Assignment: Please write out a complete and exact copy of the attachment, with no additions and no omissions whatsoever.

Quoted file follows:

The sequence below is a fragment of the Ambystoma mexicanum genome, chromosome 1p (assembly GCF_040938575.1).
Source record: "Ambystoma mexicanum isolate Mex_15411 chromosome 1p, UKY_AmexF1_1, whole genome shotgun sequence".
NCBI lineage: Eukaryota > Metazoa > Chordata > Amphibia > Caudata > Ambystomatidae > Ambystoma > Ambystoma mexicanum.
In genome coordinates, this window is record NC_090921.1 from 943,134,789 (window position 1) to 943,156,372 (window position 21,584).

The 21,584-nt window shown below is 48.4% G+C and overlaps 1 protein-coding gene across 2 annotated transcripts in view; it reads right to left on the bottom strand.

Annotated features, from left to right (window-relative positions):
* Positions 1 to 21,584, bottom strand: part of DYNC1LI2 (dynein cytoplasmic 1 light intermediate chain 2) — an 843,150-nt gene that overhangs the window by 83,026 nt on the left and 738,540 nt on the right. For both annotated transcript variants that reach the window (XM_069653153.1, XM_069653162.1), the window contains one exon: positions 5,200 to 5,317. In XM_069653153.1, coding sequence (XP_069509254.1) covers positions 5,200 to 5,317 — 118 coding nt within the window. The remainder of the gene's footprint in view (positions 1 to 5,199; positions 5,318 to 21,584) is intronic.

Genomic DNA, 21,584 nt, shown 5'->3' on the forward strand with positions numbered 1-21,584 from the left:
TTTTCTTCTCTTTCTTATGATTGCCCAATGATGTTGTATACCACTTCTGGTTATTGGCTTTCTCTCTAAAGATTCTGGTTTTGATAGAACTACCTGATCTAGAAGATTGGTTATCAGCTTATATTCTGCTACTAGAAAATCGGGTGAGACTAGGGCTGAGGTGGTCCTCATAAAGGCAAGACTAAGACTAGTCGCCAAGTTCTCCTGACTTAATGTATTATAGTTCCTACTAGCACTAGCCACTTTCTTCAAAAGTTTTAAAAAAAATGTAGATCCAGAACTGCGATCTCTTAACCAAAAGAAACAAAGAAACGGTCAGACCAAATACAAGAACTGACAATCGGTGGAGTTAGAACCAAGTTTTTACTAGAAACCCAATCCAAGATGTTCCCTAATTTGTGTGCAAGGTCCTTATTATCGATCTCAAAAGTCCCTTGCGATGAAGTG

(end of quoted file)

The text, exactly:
The sequence below is a fragment of the Ambystoma mexicanum genome, chromosome 1p (assembly GCF_040938575.1).
Source record: "Ambystoma mexicanum isolate Mex_15411 chromosome 1p, UKY_AmexF1_1, whole genome shotgun sequence".
NCBI lineage: Eukaryota > Metazoa > Chordata > Amphibia > Caudata > Ambystomatidae > Ambystoma > Ambystoma mexicanum.
In genome coordinates, this window is record NC_090921.1 from 943,134,789 (window position 1) to 943,156,372 (window position 21,584).

The 21,584-nt window shown below is 48.4% G+C and overlaps 1 protein-coding gene across 2 annotated transcripts in view; it reads right to left on the bottom strand.

Annotated features, from left to right (window-relative positions):
* Positions 1 to 21,584, bottom strand: part of DYNC1LI2 (dynein cytoplasmic 1 light intermediate chain 2) — an 843,150-nt gene that overhangs the window by 83,026 nt on the left and 738,540 nt on the right. For both annotated transcript variants that reach the window (XM_069653153.1, XM_069653162.1), the window contains one exon: positions 5,200 to 5,317. In XM_069653153.1, coding sequence (XP_069509254.1) covers positions 5,200 to 5,317 — 118 coding nt within the window. The remainder of the gene's footprint in view (positions 1 to 5,199; positions 5,318 to 21,584) is intronic.

Genomic DNA, 21,584 nt, shown 5'->3' on the forward strand with positions numbered 1-21,584 from the left:
TTTTCTTCTCTTTCTTATGATTGCCCAATGATGTTGTATACCACTTCTGGTTATTGGCTTTCTCTCTAAAGATTCTGGTTTTGATAGAACTACCTGATCTAGAAGATTGGTTATCAGCTTATATTCTGCTACTAGAAAATCGGGTGAGACTAGGGCTGAGGTGGTCCTCATAAAGGCAAGACTAAGACTAGTCGCCAAGTTCTCCTGACTTAATGTATTATAGTTCCTACTAGCACTAGCCACTTTCTTCAAAAGTTTTAAAAAAAATGTAGATCCAGAACTGCGATCTCTTAACCAAAAGAAACAAAGAAACGGTCAGACCAAATACAAGAACTGACAATCGGTGGAGTTAGAACCAAGTTTTTACTAGAAACCCAATCCAAGATGTTCCCTAATTTGTGTGCAAGGTCCTTATTATCGATCTCAAAAGTCCCTTGCGATGAAGTG